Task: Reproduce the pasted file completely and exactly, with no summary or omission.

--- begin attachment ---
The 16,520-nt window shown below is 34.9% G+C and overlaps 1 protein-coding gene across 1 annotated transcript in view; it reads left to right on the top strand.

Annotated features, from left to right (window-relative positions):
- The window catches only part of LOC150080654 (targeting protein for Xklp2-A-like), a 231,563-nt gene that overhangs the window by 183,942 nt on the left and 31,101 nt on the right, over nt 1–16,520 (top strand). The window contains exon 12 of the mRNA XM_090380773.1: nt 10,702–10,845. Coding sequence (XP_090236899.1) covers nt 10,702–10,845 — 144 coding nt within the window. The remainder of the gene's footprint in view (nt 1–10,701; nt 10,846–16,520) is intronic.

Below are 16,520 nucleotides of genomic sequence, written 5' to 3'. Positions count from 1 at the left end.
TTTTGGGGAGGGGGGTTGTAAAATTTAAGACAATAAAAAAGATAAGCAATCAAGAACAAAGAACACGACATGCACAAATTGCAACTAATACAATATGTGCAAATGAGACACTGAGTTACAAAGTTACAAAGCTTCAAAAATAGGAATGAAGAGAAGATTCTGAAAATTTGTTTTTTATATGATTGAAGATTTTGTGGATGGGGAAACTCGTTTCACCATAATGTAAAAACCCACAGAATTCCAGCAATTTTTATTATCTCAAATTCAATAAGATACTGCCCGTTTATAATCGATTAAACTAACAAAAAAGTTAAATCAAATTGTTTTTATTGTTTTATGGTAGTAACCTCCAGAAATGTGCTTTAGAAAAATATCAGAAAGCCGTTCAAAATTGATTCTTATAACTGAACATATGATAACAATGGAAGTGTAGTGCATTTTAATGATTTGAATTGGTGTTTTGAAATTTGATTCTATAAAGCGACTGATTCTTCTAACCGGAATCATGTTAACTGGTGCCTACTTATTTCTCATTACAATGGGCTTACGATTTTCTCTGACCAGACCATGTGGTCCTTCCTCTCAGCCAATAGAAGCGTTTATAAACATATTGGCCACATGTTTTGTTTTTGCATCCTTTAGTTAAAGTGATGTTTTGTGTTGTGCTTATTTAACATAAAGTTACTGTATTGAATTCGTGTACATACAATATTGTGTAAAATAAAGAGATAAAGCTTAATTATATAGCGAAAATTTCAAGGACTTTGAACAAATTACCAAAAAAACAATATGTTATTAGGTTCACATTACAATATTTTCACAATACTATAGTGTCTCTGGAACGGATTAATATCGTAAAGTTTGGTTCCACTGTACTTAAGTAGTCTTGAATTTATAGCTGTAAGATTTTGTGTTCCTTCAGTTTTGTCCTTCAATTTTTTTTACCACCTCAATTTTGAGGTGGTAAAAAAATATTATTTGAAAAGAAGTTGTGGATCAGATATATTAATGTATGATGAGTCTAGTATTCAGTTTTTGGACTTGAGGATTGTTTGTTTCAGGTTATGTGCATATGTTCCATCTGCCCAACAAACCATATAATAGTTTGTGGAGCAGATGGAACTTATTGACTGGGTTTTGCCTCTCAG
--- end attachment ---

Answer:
The 16,520-nt window shown below is 34.9% G+C and overlaps 1 protein-coding gene across 1 annotated transcript in view; it reads left to right on the top strand.

Annotated features, from left to right (window-relative positions):
- The window catches only part of LOC150080654 (targeting protein for Xklp2-A-like), a 231,563-nt gene that overhangs the window by 183,942 nt on the left and 31,101 nt on the right, over nt 1–16,520 (top strand). The window contains exon 12 of the mRNA XM_090380773.1: nt 10,702–10,845. Coding sequence (XP_090236899.1) covers nt 10,702–10,845 — 144 coding nt within the window. The remainder of the gene's footprint in view (nt 1–10,701; nt 10,846–16,520) is intronic.

Below are 16,520 nucleotides of genomic sequence, written 5' to 3'. Positions count from 1 at the left end.
TTTTGGGGAGGGGGGTTGTAAAATTTAAGACAATAAAAAAGATAAGCAATCAAGAACAAAGAACACGACATGCACAAATTGCAACTAATACAATATGTGCAAATGAGACACTGAGTTACAAAGTTACAAAGCTTCAAAAATAGGAATGAAGAGAAGATTCTGAAAATTTGTTTTTTATATGATTGAAGATTTTGTGGATGGGGAAACTCGTTTCACCATAATGTAAAAACCCACAGAATTCCAGCAATTTTTATTATCTCAAATTCAATAAGATACTGCCCGTTTATAATCGATTAAACTAACAAAAAAGTTAAATCAAATTGTTTTTATTGTTTTATGGTAGTAACCTCCAGAAATGTGCTTTAGAAAAATATCAGAAAGCCGTTCAAAATTGATTCTTATAACTGAACATATGATAACAATGGAAGTGTAGTGCATTTTAATGATTTGAATTGGTGTTTTGAAATTTGATTCTATAAAGCGACTGATTCTTCTAACCGGAATCATGTTAACTGGTGCCTACTTATTTCTCATTACAATGGGCTTACGATTTTCTCTGACCAGACCATGTGGTCCTTCCTCTCAGCCAATAGAAGCGTTTATAAACATATTGGCCACATGTTTTGTTTTTGCATCCTTTAGTTAAAGTGATGTTTTGTGTTGTGCTTATTTAACATAAAGTTACTGTATTGAATTCGTGTACATACAATATTGTGTAAAATAAAGAGATAAAGCTTAATTATATAGCGAAAATTTCAAGGACTTTGAACAAATTACCAAAAAAACAATATGTTATTAGGTTCACATTACAATATTTTCACAATACTATAGTGTCTCTGGAACGGATTAATATCGTAAAGTTTGGTTCCACTGTACTTAAGTAGTCTTGAATTTATAGCTGTAAGATTTTGTGTTCCTTCAGTTTTGTCCTTCAATTTTTTTTACCACCTCAATTTTGAGGTGGTAAAAAAATATTATTTGAAAAGAAGTTGTGGATCAGATATATTAATGTATGATGAGTCTAGTATTCAGTTTTTGGACTTGAGGATTGTTTGTTTCAGGTTATGTGCATATGTTCCATCTGCCCAACAAACCATATAATAGTTTGTGGAGCAGATGGAACTTATTGACTGGGTTTTGCCTCTCAG